This can be influenced by our sex, our history, childhood experience, our temperament and personality. Brothers, sisters and even twins will all have a unique love profile that is custom-made to them.

Love Needs

We all have a deep hunger for connection and validation by another, what we call our ‘love needs’. When someone meets these love needs, we feel loved, valued, worthy and accepted. The more someone meets our love needs, the more we bond with them and desire to reciprocate with our own love.

Most of us assume that the way we experience love is universal. So if we experience love through acts of service, we tend to express our love for others by doing acts of service for them. If we feel secure by financial stability, we tend to assume that financial security is equally important to the other.

The problem is that rarely do two people, especially when it involves a man and a woman, actually have the same love profile.

Most of us live our marriages expressing love the way we experience it, rather than the way the other experiences it. We call this ‘Dumb Loving’. Let us give you an example.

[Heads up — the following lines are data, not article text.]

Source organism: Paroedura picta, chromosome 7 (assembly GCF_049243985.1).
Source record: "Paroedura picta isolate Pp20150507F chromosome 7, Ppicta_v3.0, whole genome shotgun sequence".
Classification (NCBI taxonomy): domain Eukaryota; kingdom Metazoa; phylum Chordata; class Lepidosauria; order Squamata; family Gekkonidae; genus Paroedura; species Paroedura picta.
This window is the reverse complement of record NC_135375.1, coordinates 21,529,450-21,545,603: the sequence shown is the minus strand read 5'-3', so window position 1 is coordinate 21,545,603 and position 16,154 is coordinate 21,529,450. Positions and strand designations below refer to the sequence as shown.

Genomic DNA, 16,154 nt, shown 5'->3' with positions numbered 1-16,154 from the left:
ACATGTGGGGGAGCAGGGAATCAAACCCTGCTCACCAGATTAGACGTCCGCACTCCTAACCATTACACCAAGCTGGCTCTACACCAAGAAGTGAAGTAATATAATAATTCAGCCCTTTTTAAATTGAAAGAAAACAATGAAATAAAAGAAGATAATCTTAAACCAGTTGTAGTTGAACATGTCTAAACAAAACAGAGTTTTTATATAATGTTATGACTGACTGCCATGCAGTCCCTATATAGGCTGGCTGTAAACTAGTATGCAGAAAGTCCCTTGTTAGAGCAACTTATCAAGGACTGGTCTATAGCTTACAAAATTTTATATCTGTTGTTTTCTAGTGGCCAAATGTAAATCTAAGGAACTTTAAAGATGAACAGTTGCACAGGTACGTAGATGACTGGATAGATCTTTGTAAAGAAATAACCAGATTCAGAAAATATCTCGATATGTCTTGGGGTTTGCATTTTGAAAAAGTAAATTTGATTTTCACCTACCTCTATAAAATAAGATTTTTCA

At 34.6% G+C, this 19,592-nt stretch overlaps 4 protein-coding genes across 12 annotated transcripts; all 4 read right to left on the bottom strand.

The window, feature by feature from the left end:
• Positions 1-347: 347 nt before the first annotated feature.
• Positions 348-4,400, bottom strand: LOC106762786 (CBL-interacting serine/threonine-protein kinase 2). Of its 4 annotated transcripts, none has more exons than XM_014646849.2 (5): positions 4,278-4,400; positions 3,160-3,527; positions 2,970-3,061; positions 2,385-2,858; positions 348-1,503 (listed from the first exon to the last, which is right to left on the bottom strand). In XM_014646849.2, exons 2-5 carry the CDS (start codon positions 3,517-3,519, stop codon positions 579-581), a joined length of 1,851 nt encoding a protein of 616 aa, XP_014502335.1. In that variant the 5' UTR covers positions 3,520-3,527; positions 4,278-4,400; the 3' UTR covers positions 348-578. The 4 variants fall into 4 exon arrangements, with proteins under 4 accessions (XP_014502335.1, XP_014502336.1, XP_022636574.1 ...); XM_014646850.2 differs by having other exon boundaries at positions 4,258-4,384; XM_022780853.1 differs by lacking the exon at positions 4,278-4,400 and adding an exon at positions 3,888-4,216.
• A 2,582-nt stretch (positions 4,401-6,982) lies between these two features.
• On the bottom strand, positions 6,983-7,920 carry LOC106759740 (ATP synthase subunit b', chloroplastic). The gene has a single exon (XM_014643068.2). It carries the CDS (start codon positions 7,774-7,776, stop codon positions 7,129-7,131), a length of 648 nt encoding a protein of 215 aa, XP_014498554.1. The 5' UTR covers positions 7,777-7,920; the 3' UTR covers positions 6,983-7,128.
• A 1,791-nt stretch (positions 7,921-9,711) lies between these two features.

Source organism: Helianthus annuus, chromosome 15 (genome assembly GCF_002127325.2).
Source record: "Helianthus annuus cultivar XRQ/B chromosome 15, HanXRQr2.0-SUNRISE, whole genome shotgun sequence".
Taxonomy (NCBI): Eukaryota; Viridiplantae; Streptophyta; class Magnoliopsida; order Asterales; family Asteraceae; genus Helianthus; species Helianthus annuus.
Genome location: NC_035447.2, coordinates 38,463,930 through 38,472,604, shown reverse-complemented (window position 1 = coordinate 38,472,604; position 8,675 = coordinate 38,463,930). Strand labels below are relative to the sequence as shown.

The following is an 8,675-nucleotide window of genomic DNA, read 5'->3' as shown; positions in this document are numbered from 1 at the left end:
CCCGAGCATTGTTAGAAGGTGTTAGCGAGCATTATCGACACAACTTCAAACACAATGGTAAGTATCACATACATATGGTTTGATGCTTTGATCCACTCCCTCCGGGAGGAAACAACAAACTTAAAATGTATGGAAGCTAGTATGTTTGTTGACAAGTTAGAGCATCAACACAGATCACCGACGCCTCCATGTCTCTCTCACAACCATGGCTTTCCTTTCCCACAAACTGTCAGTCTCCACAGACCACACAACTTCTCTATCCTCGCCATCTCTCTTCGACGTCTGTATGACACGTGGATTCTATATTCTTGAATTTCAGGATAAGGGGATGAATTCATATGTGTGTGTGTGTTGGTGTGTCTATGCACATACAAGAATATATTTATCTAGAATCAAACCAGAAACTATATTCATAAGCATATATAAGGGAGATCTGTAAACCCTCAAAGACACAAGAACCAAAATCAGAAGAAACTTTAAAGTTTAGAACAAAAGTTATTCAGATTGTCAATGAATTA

“I (Francine) experience love powerfully through listening and conversation, especially if I am stressed or upset. I feel loved when someone listens to me talk about it and allows me to process it as I talk. Naturally, when I see or sense that Byron is upset or worried about something, my instinct is to encourage him to talk about it.

Usually, he just wants a bit of space to think it through privately. He’s more introverted than I am and prefers to process things through thinking or writing. But no! I’m on a mission to love and I’m going to help by insisting that we talk it out!